The format of your composition is existential and speaks on the concept of transcendence. The movements of the piece are entitled: Disappearing, Change, Appearing.
In the footnotes, I mention that the piece may be performed backwards, in a way, expressing that the end may look just as the beginning did, that even perhaps the end is actually be the beginning in and of itself.
You are a visual and performative artist, yet this piece has taken on the form of composition. Tell me about how this came to be over any other medium.
I did not start writing this composition until half a year after my abortion surgery, but already the writing was there. Writing the piece was more like a collaging process. I had been writing down notes and various thoughts going through my head; I was quoting friends who said things I wanted to remember. Reading these notes was like tracing change. When I began creating the piece as it has become, I was at a point where I did not want to talk about my feelings anymore. I wanted to create a space with ample room for others to add to the conversation, to relate in ways also outside of pregnancy and abortion. I did not want to make an object, or a statement. I wanted to create a tool that allowed the questioning of forms of existence. This to me was more valuable than making a physical piece of artwork that ultimately would have been but a form of therapy for myself, rather than an exercise in bringing others together in discussion.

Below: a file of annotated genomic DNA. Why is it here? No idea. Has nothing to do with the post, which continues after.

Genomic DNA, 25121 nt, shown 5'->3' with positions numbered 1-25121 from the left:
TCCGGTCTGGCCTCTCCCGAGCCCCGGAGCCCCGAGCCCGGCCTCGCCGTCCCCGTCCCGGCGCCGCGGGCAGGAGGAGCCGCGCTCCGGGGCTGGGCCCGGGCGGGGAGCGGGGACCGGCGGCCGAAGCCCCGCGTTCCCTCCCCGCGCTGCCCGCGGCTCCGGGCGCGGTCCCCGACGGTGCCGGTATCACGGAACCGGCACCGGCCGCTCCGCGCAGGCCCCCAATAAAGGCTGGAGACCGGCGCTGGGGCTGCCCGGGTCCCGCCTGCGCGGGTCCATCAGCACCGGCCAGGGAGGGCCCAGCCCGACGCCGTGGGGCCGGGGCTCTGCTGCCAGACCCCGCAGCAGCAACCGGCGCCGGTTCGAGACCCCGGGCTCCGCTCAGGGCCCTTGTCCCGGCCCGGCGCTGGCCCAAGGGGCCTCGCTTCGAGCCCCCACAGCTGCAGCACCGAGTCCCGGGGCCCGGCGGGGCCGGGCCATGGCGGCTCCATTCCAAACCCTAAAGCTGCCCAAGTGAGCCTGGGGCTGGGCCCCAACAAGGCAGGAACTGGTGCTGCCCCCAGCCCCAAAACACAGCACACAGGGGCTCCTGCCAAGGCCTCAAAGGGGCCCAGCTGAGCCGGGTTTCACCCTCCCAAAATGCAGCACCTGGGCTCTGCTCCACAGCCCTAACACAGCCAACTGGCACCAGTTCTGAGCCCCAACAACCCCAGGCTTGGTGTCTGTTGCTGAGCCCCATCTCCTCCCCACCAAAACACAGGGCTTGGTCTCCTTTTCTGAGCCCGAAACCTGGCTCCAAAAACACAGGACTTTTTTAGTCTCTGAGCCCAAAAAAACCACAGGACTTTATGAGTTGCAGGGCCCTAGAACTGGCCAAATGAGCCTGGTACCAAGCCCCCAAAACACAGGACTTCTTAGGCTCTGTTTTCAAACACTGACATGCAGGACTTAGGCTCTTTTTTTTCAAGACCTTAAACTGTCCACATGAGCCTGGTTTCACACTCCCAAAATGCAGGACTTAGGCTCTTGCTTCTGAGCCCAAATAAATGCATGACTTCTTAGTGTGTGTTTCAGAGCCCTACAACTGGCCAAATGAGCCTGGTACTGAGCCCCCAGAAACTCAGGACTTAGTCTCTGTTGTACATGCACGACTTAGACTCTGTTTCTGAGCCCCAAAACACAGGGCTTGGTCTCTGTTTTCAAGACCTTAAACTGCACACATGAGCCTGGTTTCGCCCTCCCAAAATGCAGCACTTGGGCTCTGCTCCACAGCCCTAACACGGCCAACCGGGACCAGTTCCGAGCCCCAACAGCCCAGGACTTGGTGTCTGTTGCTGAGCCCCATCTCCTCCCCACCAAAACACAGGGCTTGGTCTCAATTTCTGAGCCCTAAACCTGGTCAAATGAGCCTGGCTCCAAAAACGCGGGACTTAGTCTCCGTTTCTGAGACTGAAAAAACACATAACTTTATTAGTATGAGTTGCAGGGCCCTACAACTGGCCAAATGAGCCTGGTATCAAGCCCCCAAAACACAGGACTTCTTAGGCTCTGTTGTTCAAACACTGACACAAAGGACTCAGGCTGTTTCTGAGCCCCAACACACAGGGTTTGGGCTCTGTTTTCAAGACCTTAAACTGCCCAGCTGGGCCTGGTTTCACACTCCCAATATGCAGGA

What did the process of creating Body look like?
It began last year in Berlin, in the springtime. My now-husband John and I were living in an apartment close to Tempelhof and we had a separate workroom together. We would take turns: him making music and me making art, and there was also a lot of creative overlap together during this period. At the time, I was curating an exhibition at the Academy of Fine Arts in Prague. Two of the artists were mothers. In their artwork, they explored niches of time. They took ownership of their motherhood through their art, while critiquing patriarchal critiques of feminist art. They were intelligent and inspiring to me. I had met these women one week after my abortion. I knew that while my pregnancy did not look like theirs, my pregnancy may have looked like someone else’s, and I felt compelled to share my story of motherhood. That summer, I went on to serve as an artist-in-residence in Alaska at the Anchorage Museum. It is here, and with their support, that I was able to focus upon and finish the composition.
There is a social aspect to Body, and it mainly consists of women coming together and participating in candid dialogues about their experiences. After your first performance in Berlin, many in the audience felt a space was created to talk candidly about their own stories amongst each other, to contrast, to compare, to have the space to be heard and to be honest. This frankness seems to be missing from most conversations about abortion in normalized social conventions.